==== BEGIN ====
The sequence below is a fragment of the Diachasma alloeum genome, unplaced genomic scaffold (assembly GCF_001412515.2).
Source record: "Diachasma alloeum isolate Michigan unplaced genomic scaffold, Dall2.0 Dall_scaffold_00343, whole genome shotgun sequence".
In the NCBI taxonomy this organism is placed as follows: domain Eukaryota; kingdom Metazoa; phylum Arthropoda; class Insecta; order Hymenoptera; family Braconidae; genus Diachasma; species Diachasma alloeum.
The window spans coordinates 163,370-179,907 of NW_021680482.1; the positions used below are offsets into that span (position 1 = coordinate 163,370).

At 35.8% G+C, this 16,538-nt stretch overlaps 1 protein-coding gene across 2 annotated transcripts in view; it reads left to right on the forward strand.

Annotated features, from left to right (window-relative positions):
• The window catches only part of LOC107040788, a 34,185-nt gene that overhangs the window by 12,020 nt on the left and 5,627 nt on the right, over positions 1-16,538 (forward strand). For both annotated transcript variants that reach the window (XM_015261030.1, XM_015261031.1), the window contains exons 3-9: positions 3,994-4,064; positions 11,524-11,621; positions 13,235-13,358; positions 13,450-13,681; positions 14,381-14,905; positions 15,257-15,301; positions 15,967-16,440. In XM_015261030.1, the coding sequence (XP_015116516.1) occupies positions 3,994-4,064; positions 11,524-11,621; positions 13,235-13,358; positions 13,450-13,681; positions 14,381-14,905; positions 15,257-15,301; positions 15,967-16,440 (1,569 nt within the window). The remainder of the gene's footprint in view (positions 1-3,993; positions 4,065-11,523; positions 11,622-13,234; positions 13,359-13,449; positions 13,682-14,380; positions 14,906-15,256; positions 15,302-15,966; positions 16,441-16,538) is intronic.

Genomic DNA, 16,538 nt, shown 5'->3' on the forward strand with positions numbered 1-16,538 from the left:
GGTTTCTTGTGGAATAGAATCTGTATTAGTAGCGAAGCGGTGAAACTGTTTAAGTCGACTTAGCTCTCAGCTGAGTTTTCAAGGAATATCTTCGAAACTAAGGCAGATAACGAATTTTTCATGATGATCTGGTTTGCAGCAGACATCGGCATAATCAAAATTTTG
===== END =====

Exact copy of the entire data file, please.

The sequence below is a fragment of the Diachasma alloeum genome, unplaced genomic scaffold (assembly GCF_001412515.2).
Source record: "Diachasma alloeum isolate Michigan unplaced genomic scaffold, Dall2.0 Dall_scaffold_00343, whole genome shotgun sequence".
In the NCBI taxonomy this organism is placed as follows: domain Eukaryota; kingdom Metazoa; phylum Arthropoda; class Insecta; order Hymenoptera; family Braconidae; genus Diachasma; species Diachasma alloeum.
The window spans coordinates 163,370-179,907 of NW_021680482.1; the positions used below are offsets into that span (position 1 = coordinate 163,370).

At 35.8% G+C, this 16,538-nt stretch overlaps 1 protein-coding gene across 2 annotated transcripts in view; it reads left to right on the forward strand.

Annotated features, from left to right (window-relative positions):
• The window catches only part of LOC107040788, a 34,185-nt gene that overhangs the window by 12,020 nt on the left and 5,627 nt on the right, over positions 1-16,538 (forward strand). For both annotated transcript variants that reach the window (XM_015261030.1, XM_015261031.1), the window contains exons 3-9: positions 3,994-4,064; positions 11,524-11,621; positions 13,235-13,358; positions 13,450-13,681; positions 14,381-14,905; positions 15,257-15,301; positions 15,967-16,440. In XM_015261030.1, the coding sequence (XP_015116516.1) occupies positions 3,994-4,064; positions 11,524-11,621; positions 13,235-13,358; positions 13,450-13,681; positions 14,381-14,905; positions 15,257-15,301; positions 15,967-16,440 (1,569 nt within the window). The remainder of the gene's footprint in view (positions 1-3,993; positions 4,065-11,523; positions 11,622-13,234; positions 13,359-13,449; positions 13,682-14,380; positions 14,906-15,256; positions 15,302-15,966; positions 16,441-16,538) is intronic.

Genomic DNA, 16,538 nt, shown 5'->3' on the forward strand with positions numbered 1-16,538 from the left:
GGTTTCTTGTGGAATAGAATCTGTATTAGTAGCGAAGCGGTGAAACTGTTTAAGTCGACTTAGCTCTCAGCTGAGTTTTCAAGGAATATCTTCGAAACTAAGGCAGATAACGAATTTTTCATGATGATCTGGTTTGCAGCAGACATCGGCATAATCAAAATTTTG